When folks plan their WDW vacation and drop me an email I am often asked for advice on one or more aspects of their upcoming tripp.
While I usually enjoy offering suggestions, I must admit that sometimes when someone asks for certain advice on an upcoming Walt Disney World trip I get a bit nervous..
The demographics for Walt Disney World’s guests are all over the map“¦young, old, wealthy, not so wealthy, Dole Whip fans, non Dole Whip fans, yadda yadda ya.
So due to this demographic diversification (I love alliteration) it’s obvious that one size does not fit all and what may work for me and my family may not work for Mr. John Traveler and his family.
It comes down to the basic rule of thumb that says each one of us knows what works best for us and our family and we should use that knowledge to craft the best possible trip”¦for us. No one should make that decision for us”¦except us.
This philosophy really comes into play when I’m asked the dreaded school question.
Hide your children, lock your doors and windows and draw the shades”¦better light a candle too”¦this is BIG”¦.are you ready for the question?
“Mike, do you think it would be okay if I took my children out of school for a few days for a trip to Walt Disney World?”
I’ve been able to handle this question better in recent years”¦there is no longer need to secure a smelling salt tablet to my forehead for my friends to revive me after fainting from being asked this question.
Having a background in education and training, as well as a deep love and appreciation for all things Disney, I have always had mixed feelings about this issue.
It really depends upon the child”¦and a few other things.
For the sake of this blog entry I will take the “Nevermore!” position and suggest some reasons for not taking the child out of school. I don’t think I will be successful. I sense I will end up walking the fence, so to speak.
Remember, this is for entertainment purposes only and please keep in mind that no harm should come to this author in the aftermath of the posting of this blog entry.
Since I didn’t want to go down this road alone I’ve invited (actually pleaded on bended knee) fellow AllEars Staffer Michelle Scribner-MacLean to help me sort out some of the issues here and also hopefully provide some counterpoint opinions to help make for a healthy discussion. I tempted her with a Dole Whip.
Okay, here we go.
The argument can be made that parents don’t like to limit themselves to school vacations for trips to Walt Disney World”¦especially if they would like to bring their family down during the less crowded times of year or for a special event like the International Food and Wine Festival.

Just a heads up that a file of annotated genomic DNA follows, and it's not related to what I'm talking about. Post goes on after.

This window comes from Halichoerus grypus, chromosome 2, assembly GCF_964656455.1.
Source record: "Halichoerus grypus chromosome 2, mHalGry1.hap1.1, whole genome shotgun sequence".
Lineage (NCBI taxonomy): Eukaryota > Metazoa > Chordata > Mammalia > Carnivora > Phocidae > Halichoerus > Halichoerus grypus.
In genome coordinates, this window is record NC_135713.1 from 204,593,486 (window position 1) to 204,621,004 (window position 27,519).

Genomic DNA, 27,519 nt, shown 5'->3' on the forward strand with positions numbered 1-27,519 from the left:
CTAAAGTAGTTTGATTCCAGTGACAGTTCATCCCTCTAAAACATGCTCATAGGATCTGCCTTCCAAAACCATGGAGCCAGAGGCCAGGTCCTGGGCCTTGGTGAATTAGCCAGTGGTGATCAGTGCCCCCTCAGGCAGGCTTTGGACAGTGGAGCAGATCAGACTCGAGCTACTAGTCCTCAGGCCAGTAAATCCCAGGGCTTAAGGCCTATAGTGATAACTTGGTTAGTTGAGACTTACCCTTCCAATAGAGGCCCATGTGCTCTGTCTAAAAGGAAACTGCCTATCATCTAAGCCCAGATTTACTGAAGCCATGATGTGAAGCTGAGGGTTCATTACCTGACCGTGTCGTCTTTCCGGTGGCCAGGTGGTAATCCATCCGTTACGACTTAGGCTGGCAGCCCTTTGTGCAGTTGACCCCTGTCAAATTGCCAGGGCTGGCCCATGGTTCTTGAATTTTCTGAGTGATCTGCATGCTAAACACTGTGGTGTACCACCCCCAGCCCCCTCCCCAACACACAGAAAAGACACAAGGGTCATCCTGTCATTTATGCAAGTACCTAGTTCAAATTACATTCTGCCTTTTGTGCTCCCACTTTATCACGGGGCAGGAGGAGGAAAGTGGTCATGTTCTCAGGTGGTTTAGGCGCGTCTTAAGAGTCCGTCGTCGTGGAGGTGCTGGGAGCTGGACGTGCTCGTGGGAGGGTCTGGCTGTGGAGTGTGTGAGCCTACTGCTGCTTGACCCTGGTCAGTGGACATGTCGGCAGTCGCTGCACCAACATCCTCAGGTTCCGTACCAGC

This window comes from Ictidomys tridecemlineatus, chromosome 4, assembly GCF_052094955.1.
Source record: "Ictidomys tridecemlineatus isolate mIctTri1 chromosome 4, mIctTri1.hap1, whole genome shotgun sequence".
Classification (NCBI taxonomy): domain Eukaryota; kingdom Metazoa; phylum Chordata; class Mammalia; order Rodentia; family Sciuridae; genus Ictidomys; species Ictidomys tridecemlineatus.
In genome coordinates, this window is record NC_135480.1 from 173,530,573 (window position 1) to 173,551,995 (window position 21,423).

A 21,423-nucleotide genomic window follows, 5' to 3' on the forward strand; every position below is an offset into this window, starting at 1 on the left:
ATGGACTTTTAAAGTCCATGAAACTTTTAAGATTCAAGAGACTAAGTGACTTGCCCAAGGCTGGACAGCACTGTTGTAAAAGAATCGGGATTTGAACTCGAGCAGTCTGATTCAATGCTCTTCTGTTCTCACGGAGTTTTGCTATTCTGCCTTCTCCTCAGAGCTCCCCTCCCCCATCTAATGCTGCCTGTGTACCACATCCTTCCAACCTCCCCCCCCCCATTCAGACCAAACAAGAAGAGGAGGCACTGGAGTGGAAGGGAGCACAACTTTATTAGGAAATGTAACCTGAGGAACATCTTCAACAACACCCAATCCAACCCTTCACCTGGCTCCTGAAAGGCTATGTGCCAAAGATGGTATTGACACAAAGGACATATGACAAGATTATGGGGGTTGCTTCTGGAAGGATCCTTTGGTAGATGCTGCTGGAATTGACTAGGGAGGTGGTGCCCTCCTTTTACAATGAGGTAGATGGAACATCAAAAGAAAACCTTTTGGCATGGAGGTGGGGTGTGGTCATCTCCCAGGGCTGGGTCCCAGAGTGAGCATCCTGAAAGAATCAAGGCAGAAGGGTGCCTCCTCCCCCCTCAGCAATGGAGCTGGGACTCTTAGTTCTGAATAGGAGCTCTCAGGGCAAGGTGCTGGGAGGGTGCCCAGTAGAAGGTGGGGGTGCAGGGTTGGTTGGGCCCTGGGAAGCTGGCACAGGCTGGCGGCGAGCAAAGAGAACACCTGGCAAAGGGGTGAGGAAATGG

Okay”¦I understand the point.
I had a choice and elected to stick with summer family trips. I actually gave my children a choice.
“Okay Holly and Mike, let’s see what’s behind Door #1. Oh wow, it’s a five to seven day trip to Walt Disney World during the school year. That’s nothing to sneeze at right kids? But there’s another door.”
Then I show them Door #2.
“Okay Kids let’s look at what’s waiting for us behind door #2. Holy Mickey Mouse, it’s a 10 day to 2-week trip to Walt Disney World during summer vacation. Wow”¦the choice is yours”¦.sorta.”
Here is what they said.
They told me that they did not relish the idea of doing homework while on vacation or trying to catch up when they returned. There was also the feeling that not all their teachers would warm up to the notion that they were out of school on vacation and not because of illness.
They also argued that they knew that the summer months meant more things were open and for longer hours.
So their argument was”¦less stress and more quality fun in the summer then let’s say November or March.
Again, those were the words of my children who at the time were 12 and 10 years of age when this discussion took place.
I felt the same way. It’s easy as a parent to say, “Oh well the kids can make up the work.” Sure”¦parents don’t have to deal with the teacher(s) and make up work waiting for the children after the trip.
I actually believed it was more enjoyable for my children to have an extended trip in the summer than any other time of the year.
Also, there was more to miss than just school. My children were involved in school athletics and other school activities, plus dance, piano lessons, and so on.
Sure, the argument is that it’s only for a few days or just a week; but think of what’s waiting for the kids when they return.
Again, just my opinion”¦and it pertains to my family.
Now let’s hear Michelle’s take on this issue:
“ Although there is always plenty to do while you’re there, there are many special events that happen only during specific times of the year at WDW. If you limit your visits only to school vacations times, you might miss out on some really fun events such as the Flower and Garden Show (May), the Food and Wine Festival (October and November), and Mickey’s Not So Scary Halloween Party (October). For example, during the past several years we’ve visited in May and the entire family looks forward to seeing the spectacular topiaries, the butterfly garden, the ladybug release, and seeing the dozens of different types of roses during the Flower and Garden Show.
Here’s another consideration, school vacation times tend to be more crowded than other times of the year. Families may find that they are able to see more attractions, obtain Advanced Dining Reservations, and not spend their vacation standing in lines if they take their students out of school to visit WDW. Cost can also be an issue for families. School vacations are considered “peak season” at WDW, which translates to higher room charges, airfare, etc. For some families, this is a “deal-breaker.” Families traveling during the school year can often find “non-peak” prices, making a trip to WDW more feasible.”
Remember those points”¦Special Events”¦.crowds”¦.cost”¦all part of the equation.
Stay tuned…there’s more…Part II is right around the corner!